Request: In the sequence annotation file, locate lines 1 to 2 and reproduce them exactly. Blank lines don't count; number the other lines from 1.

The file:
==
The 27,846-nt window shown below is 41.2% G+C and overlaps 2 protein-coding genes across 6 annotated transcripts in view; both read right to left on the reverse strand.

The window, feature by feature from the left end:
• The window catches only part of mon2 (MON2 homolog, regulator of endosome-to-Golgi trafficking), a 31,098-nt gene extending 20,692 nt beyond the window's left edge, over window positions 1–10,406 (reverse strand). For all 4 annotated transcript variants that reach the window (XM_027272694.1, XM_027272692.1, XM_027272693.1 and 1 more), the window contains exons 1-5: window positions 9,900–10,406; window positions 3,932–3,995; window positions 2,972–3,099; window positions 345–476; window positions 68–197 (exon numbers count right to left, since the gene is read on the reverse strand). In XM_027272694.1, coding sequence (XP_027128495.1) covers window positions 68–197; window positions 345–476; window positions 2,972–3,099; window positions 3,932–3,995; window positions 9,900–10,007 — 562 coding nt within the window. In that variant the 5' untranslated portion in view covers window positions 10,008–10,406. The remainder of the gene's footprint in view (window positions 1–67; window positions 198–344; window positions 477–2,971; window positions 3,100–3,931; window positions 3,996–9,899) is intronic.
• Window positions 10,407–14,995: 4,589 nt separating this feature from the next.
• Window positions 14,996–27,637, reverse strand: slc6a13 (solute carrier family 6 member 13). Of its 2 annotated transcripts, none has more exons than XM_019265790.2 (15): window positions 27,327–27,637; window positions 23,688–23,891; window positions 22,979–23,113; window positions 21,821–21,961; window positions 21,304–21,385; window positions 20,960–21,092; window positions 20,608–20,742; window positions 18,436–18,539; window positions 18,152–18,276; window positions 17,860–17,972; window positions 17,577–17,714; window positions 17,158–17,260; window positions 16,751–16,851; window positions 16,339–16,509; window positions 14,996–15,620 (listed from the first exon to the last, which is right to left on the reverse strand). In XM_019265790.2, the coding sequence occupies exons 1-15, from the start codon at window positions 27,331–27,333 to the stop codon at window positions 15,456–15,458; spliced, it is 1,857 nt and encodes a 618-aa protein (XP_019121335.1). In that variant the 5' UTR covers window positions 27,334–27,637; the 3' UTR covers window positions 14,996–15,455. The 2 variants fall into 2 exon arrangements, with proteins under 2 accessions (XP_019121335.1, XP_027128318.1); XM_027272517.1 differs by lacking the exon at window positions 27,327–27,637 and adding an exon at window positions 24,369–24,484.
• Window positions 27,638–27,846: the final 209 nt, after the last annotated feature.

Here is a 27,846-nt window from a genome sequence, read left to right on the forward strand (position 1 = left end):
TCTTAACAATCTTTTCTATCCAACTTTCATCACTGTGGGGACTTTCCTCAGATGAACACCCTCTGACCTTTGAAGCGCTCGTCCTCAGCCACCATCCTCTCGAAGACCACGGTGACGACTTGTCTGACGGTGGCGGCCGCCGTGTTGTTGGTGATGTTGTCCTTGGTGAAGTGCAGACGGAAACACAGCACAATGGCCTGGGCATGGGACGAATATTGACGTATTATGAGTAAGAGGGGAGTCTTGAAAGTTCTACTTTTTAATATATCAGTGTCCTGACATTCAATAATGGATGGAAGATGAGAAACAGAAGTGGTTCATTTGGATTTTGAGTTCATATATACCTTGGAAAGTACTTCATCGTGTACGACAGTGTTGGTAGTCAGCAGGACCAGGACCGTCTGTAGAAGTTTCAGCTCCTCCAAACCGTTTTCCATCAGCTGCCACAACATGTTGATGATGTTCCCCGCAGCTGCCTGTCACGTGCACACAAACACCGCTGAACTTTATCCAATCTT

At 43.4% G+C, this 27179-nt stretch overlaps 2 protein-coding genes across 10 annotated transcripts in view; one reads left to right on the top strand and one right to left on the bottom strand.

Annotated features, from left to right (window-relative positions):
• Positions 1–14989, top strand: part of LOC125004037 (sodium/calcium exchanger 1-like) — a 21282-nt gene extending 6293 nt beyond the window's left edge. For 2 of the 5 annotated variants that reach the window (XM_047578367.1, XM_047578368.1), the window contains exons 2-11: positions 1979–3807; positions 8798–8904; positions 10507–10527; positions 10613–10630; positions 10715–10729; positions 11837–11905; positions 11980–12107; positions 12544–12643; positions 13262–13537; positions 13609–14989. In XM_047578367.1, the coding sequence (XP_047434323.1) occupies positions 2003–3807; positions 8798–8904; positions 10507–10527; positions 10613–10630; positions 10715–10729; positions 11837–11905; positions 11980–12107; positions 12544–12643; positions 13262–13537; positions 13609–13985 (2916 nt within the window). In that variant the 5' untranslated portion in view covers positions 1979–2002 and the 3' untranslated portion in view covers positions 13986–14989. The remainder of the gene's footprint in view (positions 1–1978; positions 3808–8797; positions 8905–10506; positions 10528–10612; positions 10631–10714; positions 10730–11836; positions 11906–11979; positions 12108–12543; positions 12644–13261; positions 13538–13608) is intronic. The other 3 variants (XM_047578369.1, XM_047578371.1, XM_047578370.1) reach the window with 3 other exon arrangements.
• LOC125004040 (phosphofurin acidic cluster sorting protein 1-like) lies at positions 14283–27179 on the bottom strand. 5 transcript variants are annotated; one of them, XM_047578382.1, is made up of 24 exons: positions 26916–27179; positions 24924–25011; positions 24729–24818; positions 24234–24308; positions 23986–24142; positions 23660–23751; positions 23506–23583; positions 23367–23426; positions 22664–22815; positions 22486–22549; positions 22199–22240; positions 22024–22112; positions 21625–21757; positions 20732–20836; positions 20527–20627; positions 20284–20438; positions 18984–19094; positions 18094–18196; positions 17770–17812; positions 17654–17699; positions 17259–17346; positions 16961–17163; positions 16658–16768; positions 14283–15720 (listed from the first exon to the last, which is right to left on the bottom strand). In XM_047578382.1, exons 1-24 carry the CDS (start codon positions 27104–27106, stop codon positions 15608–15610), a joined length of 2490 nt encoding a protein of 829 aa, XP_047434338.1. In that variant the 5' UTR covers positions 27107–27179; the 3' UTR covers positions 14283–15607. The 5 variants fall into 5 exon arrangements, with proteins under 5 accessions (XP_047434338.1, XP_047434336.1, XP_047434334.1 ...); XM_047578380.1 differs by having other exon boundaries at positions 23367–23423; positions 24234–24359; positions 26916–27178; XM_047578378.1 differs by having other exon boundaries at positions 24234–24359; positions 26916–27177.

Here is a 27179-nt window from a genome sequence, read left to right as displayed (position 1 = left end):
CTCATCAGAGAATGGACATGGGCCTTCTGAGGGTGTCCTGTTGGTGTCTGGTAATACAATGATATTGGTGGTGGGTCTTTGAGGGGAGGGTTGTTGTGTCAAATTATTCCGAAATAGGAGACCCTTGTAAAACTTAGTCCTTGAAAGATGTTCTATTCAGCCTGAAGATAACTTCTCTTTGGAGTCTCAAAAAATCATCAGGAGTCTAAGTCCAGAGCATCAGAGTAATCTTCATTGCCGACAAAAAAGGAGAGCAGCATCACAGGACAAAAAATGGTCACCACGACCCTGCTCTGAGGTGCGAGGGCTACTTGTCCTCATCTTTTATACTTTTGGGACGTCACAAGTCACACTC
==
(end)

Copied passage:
The 27,846-nt window shown below is 41.2% G+C and overlaps 2 protein-coding genes across 6 annotated transcripts in view; both read right to left on the reverse strand.

The window, feature by feature from the left end: